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Sony hack forces apologies, unusual premiere

Federal investigators are working to determine whether North Korea was behind the attack
Sony hack reveals emails with private information, racial jokes 02:41

With the studio reeling from the barrage of leaks piling up by the day, federal investigators are working to determine whether North Korea was behind the attack on Sony in retaliation for the its upcoming film "The Interview," about a plot to assassinate that country's leader Kim Jong un.

Now, a powerful Hollywood producer and a Sony Pictures executive are apologizing for stolen e-mails that were just made public. In the messages, the two used racial jokes to mock President Obama, reports CBS News correspondent Elaine Quijano.

No matter what happens next, the hacks have already fundamentally altered the way the company does business. Thursday night's premiere was heavy on security and light on star-power. Actor Seth Rogan slipped by almost undetected because only still photographers were allowed up-close to document the event.

It was a highly unusual move coming amid fallout from the sweeping cyberattack that's sent a top Hollywood studio into crisis mode, exposing everything from celebrity aliases to employee social security to private health information for dozens of employees numbers.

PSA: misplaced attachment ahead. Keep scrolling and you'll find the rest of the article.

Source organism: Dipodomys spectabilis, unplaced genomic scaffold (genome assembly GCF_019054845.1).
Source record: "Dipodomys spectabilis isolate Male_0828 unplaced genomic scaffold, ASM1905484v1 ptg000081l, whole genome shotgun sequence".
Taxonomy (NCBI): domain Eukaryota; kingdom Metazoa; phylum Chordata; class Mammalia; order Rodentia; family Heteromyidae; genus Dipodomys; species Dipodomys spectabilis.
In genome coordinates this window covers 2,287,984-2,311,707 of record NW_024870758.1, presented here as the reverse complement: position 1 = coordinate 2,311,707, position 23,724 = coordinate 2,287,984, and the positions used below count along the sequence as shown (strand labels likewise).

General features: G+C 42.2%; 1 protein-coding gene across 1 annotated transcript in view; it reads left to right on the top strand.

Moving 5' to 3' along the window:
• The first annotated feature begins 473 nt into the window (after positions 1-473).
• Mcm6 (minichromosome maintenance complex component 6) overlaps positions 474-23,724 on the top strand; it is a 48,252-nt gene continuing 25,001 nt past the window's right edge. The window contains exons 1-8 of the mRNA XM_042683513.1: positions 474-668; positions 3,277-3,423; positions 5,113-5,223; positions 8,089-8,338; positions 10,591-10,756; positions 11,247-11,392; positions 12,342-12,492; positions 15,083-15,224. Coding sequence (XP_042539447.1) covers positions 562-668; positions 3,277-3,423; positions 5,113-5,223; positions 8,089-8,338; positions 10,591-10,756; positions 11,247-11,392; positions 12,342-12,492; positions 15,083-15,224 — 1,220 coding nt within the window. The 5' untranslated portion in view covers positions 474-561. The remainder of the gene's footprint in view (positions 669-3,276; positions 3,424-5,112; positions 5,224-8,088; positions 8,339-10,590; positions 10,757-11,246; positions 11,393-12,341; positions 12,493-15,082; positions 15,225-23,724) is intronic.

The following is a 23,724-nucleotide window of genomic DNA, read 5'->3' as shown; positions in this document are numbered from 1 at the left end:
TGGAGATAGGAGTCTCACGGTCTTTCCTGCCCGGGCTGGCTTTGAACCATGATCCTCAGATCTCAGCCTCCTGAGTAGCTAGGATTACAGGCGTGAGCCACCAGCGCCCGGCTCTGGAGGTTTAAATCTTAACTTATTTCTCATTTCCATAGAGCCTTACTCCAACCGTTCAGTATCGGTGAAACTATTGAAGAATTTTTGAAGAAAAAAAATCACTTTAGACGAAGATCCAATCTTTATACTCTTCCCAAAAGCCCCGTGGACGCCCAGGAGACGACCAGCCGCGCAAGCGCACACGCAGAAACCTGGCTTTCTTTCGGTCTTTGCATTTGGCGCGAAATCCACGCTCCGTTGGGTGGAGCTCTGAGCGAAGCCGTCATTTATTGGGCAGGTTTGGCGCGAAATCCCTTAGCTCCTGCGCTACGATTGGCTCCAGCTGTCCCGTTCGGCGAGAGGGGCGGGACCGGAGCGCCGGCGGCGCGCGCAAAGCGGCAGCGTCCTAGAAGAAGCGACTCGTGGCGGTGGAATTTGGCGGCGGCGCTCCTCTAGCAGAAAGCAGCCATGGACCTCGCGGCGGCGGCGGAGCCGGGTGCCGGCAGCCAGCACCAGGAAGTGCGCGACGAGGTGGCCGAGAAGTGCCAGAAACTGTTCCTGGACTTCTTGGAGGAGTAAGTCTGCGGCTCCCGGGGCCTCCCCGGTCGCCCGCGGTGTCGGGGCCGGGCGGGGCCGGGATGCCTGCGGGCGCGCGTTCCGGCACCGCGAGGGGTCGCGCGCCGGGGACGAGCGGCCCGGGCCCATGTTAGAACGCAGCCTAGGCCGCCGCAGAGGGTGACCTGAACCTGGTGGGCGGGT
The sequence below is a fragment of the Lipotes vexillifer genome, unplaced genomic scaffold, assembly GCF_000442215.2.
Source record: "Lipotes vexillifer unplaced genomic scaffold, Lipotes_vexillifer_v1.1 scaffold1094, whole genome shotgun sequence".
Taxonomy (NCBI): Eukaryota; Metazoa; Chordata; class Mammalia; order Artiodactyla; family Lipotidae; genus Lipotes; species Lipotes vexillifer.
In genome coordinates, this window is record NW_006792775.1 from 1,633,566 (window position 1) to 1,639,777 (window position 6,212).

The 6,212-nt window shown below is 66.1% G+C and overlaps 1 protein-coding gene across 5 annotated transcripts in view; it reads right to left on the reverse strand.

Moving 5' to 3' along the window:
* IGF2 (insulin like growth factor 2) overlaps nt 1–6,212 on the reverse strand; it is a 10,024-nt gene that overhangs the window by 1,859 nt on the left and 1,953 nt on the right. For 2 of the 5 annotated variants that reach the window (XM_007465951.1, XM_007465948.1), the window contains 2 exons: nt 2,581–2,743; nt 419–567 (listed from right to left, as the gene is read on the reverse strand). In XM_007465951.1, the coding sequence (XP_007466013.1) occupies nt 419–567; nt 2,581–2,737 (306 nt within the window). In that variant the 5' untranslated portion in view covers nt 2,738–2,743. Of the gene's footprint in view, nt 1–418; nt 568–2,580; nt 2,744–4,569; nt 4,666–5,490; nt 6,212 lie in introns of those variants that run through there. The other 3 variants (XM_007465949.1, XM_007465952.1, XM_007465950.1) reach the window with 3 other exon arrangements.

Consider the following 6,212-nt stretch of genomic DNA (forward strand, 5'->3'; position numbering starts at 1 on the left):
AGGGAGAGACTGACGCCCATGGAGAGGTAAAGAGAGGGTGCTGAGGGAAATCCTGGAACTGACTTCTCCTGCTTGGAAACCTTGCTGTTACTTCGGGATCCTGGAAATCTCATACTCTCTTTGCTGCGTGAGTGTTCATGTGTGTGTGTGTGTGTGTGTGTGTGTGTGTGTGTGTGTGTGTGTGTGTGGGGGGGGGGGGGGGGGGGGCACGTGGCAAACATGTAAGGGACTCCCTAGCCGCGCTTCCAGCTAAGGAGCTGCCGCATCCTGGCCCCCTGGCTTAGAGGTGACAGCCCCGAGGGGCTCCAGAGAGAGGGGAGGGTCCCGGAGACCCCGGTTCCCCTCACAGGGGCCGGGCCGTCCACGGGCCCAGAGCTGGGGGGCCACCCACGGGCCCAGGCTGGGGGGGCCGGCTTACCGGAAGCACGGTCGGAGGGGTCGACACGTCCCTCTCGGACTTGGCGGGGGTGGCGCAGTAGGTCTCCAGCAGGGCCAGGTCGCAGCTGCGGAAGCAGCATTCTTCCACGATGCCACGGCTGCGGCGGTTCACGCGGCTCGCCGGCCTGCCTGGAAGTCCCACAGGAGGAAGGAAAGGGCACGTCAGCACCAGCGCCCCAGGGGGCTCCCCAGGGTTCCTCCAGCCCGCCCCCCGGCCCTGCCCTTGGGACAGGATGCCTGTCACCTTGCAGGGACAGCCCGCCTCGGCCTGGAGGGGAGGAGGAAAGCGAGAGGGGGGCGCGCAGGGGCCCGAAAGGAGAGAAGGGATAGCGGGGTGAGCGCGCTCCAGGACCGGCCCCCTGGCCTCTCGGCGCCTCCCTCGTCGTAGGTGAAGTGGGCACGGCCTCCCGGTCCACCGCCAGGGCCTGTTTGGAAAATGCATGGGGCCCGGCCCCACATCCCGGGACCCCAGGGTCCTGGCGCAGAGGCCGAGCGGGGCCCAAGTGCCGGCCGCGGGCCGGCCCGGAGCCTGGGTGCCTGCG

"This is an attempt to destroy the company," entertainment attorney Jonathan Handel said. "Confidential financial information and perhaps the most embarrassing, very candid and brutal emails between a studio exec and a producer."

In one reported email, industry mega-producer Scott Rudin called Angelina Jolie a "minimally talented spoiled brat."

In another exchange, published by Buzzfeed, Rudin and Sony Pictures co-chairman Amy Pascal discussed an upcoming event with President Obama.

Pascal wrote: "Should I ask him if he liked "Django?"

Rudin's response: "12 Years."

"Or 'The Butler.' Or 'Think Like a Man?'" Pascal wrote back.

Rudin responded: "'Ride-along.' I bet he likes Kevin Hart."

"Greys Anatomy" creator Shonda Rhimes suggested the exchange was clearly racist, tweeting "Calling Sony comments, 'Racially insensitive remarks' instead of 'racist.'? U can put a cherry on a pile of s--- but it don't make it a sundae."

Both Pascal and Rudin are now on damage control.

In a statement Pascal said "I accept full responsibility for what I wrote and apologize to everyone who was offended."

Rudin also apologized, saying the emails "...were meant only to be funny, but in the cold light of day, they are in fact thoughtless and insensitive."

The revelations are more than just an embarrassment for Sony.

"Negotiation in Hollywood is asymmetrical warfare. The studio wants to control information, but with the confidential financial information out on the blocks, that's no longer the case," Handel said.

And the leaks might continue. A massive amount of information was hacked, and only a small portion has been leaked so far. In a new interview with "The Wrap" Pascal said she wouldn't wish this on her worst enemy.

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